Content is not commerce.

By Filippo Conforti on February 21, 2023

The content of product catalogs is often misunderstood as being entirely different from that of editorial content. Consider a product page. A traditional approach is to segment the content of the page into two groups. The title, price, description, attributes, and images are all classified as product content. Any emotional imagery or contextual information are considered editorial content.

A common workflow involves managing the product catalog with an ecommerce platform and "enriching" the catalog content with the help of a CMS. It is the ecommerce platform's responsibility to make that content shoppable by providing shopping cart and checkout functionality.

Product catalog is created with an ecommerce platform and enriched with a CMS.

This segmentation of catalog and editorial content is fundamentally flawed. Product titles, descriptions, and images are merely content and should be created directly in the CMS, without any data synchronization. This means that the product catalog falls under the content domain and not commerce, which is all about prices, promotions, stock, payments, etc.

Product catalogs belong to the content domain, not commerce.

The reason why many people still don’t see ecommerce this way has to do with the way ecommerce has been developed for the past twenty years (and people's minds are much harder to change than technology). In reality, this approach is refreshing as it brings many benefits. The following sections will highlight the major ones. If you are one of those people, you might discover that there's perhaps an easier way to build ecommerce, one that you hadn't considered before.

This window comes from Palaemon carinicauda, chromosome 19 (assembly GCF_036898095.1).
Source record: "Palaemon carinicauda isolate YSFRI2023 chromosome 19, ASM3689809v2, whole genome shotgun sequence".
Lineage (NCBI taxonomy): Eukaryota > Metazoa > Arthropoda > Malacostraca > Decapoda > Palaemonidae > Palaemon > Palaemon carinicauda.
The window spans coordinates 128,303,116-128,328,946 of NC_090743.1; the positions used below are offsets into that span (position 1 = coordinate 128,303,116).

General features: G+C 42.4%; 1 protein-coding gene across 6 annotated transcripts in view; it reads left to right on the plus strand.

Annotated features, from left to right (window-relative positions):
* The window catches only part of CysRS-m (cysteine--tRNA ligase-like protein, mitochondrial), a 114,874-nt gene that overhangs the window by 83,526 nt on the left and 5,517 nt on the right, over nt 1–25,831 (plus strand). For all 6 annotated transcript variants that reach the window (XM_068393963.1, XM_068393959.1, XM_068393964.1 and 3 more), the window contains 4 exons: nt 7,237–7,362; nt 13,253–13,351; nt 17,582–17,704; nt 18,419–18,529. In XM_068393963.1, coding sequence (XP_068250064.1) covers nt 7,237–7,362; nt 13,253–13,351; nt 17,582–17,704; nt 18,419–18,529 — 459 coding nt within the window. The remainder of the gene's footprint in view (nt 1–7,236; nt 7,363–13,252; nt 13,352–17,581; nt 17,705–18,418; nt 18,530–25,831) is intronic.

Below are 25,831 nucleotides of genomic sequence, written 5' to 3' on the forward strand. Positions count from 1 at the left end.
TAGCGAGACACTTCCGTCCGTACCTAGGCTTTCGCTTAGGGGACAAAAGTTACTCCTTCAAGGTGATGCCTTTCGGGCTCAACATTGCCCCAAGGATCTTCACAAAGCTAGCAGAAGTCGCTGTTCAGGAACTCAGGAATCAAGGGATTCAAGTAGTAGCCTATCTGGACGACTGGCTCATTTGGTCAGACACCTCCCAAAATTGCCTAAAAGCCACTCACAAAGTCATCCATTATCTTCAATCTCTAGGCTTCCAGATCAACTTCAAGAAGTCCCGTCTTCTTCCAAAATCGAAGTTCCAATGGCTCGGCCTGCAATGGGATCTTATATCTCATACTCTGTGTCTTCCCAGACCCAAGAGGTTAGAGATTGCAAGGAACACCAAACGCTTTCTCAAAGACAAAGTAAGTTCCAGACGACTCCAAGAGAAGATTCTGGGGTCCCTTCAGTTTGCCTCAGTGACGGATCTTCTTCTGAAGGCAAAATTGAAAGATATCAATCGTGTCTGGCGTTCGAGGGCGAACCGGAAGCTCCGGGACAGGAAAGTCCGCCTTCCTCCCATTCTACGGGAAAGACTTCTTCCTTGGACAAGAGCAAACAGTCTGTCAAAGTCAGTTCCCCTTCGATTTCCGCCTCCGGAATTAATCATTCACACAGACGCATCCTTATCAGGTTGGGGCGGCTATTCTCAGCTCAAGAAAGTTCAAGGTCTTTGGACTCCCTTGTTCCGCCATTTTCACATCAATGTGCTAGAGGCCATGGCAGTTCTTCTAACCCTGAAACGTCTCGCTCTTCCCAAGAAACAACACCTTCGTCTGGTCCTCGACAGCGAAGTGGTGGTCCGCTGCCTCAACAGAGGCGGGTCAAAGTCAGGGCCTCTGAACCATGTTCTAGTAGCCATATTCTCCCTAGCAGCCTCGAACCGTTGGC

1. You need less glue code

When you handle the product catalog with an ecommerce platform and enrich the catalog content with a CMS, you need to write and maintain glue code that adds unnecessary complexity to your stack. There are cases where you mirror the entire catalog structure into the CMS and set up a job to continuously copy data from the ecommerce platform to the CMS.

The catalog tree is mirrored in the CMS and synchronized from the ecommerce platform.

Alternatively, the CMS maintains only a reference to the ecommerce platform's products and categories. A Backend For Frontend (BFF) layer aggregates the two types of content before sending it to the website.

The CMS holds product and category references.

Taking the catalog off the ecommerce platform and putting it in a CMS makes your stack much cleaner. There is only one connection between content and commerce, represented by SKU codes.

You can make your stack much cleaner by moving the product catalog to the CMS.

The connection though SKUs is so lightweight that it's hardly an integration. No complex synchronizations or glue code are needed. The architecture is much less intricate and prone to errors.

2. You get a single source of truth

The CMS provides a single source of truth for all types of content. As a result, frontend development is easier and you can scale your architecture to support more channels without any data duplication.

The CMS is the single source of truth for content.

By having one source of content, rather than two, you will be able to browse and search content more easily. With just one search endpoint, you'll never wonder whether you want products or content. Introducing a third party search engine makes the integration also easier, as you index your content and catalog from the same source.